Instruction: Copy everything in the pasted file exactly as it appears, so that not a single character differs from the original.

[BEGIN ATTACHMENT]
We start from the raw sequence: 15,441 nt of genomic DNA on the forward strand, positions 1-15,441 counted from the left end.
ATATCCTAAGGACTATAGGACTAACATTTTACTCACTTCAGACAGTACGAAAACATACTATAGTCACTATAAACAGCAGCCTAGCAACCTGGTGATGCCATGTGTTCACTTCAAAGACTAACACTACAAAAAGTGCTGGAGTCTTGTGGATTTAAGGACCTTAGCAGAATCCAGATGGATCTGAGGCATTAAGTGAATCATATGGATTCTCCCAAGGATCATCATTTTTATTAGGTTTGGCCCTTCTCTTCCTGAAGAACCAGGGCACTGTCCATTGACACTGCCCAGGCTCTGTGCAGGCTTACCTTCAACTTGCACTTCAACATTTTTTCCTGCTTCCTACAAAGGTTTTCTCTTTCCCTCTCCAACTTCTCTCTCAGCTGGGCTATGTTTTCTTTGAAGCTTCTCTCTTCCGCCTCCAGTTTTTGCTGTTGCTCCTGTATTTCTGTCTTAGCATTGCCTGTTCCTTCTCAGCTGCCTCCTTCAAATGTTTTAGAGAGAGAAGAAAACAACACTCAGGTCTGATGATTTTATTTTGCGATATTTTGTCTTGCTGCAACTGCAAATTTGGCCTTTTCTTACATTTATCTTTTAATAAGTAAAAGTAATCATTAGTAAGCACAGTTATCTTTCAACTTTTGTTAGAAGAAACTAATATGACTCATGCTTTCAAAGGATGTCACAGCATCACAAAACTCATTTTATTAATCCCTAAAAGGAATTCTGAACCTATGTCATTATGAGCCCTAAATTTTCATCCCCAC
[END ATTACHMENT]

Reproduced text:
We start from the raw sequence: 15,441 nt of genomic DNA on the forward strand, positions 1-15,441 counted from the left end.
ATATCCTAAGGACTATAGGACTAACATTTTACTCACTTCAGACAGTACGAAAACATACTATAGTCACTATAAACAGCAGCCTAGCAACCTGGTGATGCCATGTGTTCACTTCAAAGACTAACACTACAAAAAGTGCTGGAGTCTTGTGGATTTAAGGACCTTAGCAGAATCCAGATGGATCTGAGGCATTAAGTGAATCATATGGATTCTCCCAAGGATCATCATTTTTATTAGGTTTGGCCCTTCTCTTCCTGAAGAACCAGGGCACTGTCCATTGACACTGCCCAGGCTCTGTGCAGGCTTACCTTCAACTTGCACTTCAACATTTTTTCCTGCTTCCTACAAAGGTTTTCTCTTTCCCTCTCCAACTTCTCTCTCAGCTGGGCTATGTTTTCTTTGAAGCTTCTCTCTTCCGCCTCCAGTTTTTGCTGTTGCTCCTGTATTTCTGTCTTAGCATTGCCTGTTCCTTCTCAGCTGCCTCCTTCAAATGTTTTAGAGAGAGAAGAAAACAACACTCAGGTCTGATGATTTTATTTTGCGATATTTTGTCTTGCTGCAACTGCAAATTTGGCCTTTTCTTACATTTATCTTTTAATAAGTAAAAGTAATCATTAGTAAGCACAGTTATCTTTCAACTTTTGTTAGAAGAAACTAATATGACTCATGCTTTCAAAGGATGTCACAGCATCACAAAACTCATTTTATTAATCCCTAAAAGGAATTCTGAACCTATGTCATTATGAGCCCTAAATTTTCATCCCCAC